An indictment against nine defendants charged with conspiring to use stolen identities to obtain New Jersey digital driver’s licenses has been announced by Acting Attorney General Andrew Bruck.
The defendants allegedly used the licenses to fraudulently purchase and finance vehicles and water craft worth over $1.3 million at dealerships in New Jersey, Pennsylvania, New York, Connecticut, and Massachusetts.
“By diligently investigating cases of document fraud related to New Jersey digital driver’s licenses, we frequently uncover larger criminal schemes involving identity theft and financial fraud,” said Bruck. “In this case, we collaborated with the New Jersey Motor Vehicle Commission and federal law enforcement partners to bring these defendants to justice, pursuing evidence across five states and even overseas.”
State grand jury indictment
The Division of Criminal Justice (DCJ) Specialized Crimes Bureau obtained a state grand jury indictment on Friday, Nov. 5, charging the nine defendants with second-degree conspiracy and other offenses.
“This far-reaching investigation is a great example of seamless cooperation across jurisdictional lines,” said Director Lyndsay Routolo of the Division of Criminal Justice. “I commend the attorneys and detectives of our Specialized Crimes Bureau, as well as our federal partners and the New Jersey Motor Vehicle Commission. This 65-count indictment holds the defendants fully accountable for their alleged crimes in New Jersey.”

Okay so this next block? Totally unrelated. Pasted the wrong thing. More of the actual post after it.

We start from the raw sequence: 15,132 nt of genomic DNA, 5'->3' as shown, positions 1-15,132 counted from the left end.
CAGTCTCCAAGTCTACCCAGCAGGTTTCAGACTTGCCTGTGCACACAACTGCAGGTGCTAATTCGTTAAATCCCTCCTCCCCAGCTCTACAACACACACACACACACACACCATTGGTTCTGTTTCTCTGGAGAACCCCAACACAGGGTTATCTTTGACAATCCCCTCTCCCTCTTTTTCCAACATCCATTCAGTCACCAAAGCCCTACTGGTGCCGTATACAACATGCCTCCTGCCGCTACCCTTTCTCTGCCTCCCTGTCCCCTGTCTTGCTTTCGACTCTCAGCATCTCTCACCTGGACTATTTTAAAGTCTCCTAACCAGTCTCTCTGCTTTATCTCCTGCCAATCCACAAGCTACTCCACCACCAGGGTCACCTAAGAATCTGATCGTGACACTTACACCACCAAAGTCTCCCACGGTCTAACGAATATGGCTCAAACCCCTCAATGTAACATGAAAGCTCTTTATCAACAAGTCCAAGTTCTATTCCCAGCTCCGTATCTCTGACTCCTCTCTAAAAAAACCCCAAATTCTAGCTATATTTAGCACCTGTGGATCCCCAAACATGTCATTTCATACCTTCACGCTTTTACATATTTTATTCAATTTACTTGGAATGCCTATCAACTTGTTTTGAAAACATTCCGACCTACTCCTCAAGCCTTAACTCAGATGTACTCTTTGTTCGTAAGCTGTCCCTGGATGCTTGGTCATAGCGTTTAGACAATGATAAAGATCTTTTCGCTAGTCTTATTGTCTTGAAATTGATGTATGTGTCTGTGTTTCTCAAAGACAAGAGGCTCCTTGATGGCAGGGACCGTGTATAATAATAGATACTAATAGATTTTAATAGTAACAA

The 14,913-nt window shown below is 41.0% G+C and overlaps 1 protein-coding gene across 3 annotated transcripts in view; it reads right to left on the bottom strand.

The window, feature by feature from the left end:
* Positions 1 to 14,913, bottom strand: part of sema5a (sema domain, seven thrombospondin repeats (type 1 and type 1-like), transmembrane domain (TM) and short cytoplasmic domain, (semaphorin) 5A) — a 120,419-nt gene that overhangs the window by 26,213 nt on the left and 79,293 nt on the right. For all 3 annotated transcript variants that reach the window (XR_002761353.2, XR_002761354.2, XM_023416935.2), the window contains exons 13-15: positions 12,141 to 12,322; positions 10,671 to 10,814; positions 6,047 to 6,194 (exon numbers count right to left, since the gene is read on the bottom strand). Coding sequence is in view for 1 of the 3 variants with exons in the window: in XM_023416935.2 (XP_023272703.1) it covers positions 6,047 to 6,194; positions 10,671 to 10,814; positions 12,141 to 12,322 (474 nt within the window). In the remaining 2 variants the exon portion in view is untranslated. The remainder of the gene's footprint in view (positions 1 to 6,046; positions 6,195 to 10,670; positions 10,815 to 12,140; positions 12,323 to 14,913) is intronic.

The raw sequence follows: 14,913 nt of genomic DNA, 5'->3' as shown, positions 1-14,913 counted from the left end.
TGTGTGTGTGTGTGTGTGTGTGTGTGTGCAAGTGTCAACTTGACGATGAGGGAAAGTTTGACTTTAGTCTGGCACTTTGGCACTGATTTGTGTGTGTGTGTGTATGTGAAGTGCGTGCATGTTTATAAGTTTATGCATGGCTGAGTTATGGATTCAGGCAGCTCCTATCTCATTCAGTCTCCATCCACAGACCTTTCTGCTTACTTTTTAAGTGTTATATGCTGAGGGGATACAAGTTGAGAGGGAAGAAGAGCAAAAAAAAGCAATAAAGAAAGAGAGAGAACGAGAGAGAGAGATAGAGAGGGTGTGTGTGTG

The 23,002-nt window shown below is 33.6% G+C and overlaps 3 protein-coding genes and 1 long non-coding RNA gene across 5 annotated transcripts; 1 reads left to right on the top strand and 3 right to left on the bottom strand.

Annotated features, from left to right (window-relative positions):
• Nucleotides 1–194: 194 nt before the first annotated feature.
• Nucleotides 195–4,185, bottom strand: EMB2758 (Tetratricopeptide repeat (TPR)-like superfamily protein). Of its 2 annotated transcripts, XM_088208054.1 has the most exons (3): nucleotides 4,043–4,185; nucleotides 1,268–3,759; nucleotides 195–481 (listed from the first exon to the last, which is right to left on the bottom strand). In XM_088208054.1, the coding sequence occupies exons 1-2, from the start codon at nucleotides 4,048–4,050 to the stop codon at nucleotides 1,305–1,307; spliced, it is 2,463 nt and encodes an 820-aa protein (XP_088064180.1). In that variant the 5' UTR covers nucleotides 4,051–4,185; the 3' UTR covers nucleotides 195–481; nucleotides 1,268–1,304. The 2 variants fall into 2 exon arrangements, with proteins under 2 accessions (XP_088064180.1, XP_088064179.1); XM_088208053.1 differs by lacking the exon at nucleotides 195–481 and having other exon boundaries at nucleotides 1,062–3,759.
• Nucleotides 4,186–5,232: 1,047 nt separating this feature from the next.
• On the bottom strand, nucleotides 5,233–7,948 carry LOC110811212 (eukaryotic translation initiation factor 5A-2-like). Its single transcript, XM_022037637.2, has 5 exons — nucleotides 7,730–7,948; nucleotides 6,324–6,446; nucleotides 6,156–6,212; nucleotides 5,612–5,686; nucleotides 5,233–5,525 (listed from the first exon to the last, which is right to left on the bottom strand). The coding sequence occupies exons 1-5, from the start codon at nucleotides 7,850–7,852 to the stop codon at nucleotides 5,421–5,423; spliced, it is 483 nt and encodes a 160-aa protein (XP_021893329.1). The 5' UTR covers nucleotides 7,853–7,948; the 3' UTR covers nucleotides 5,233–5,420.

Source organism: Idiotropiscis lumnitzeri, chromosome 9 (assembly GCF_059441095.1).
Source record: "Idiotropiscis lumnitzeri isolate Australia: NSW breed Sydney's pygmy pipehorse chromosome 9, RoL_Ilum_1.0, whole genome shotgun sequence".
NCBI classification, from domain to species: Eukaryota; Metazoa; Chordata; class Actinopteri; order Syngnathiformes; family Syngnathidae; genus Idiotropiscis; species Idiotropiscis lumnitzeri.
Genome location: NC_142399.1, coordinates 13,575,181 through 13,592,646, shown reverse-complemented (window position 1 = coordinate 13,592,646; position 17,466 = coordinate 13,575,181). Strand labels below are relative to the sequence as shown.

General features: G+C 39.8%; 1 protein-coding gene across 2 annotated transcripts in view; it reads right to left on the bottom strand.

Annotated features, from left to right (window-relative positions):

They were initially charged by complaint in September 2020 as part of Operation Export, an investigation by the DCJ Specialized Crimes Bureau that began with a referral from the New Jersey Motor Vehicle Commission (NJMVC) Security and Investigations Unit.
Alleged stolen identities and fake driver’s licenses
The defendants allegedly obtained New Jersey digital driver’s licenses from the Jersey City and North Bergen Motor Vehicle Agencies using the stolen identities of U.S. citizens in Puerto Rico and fake Puerto Rico driver’s licenses, as well as other false documents, including Social Security cards, debit cards, and birth certificates.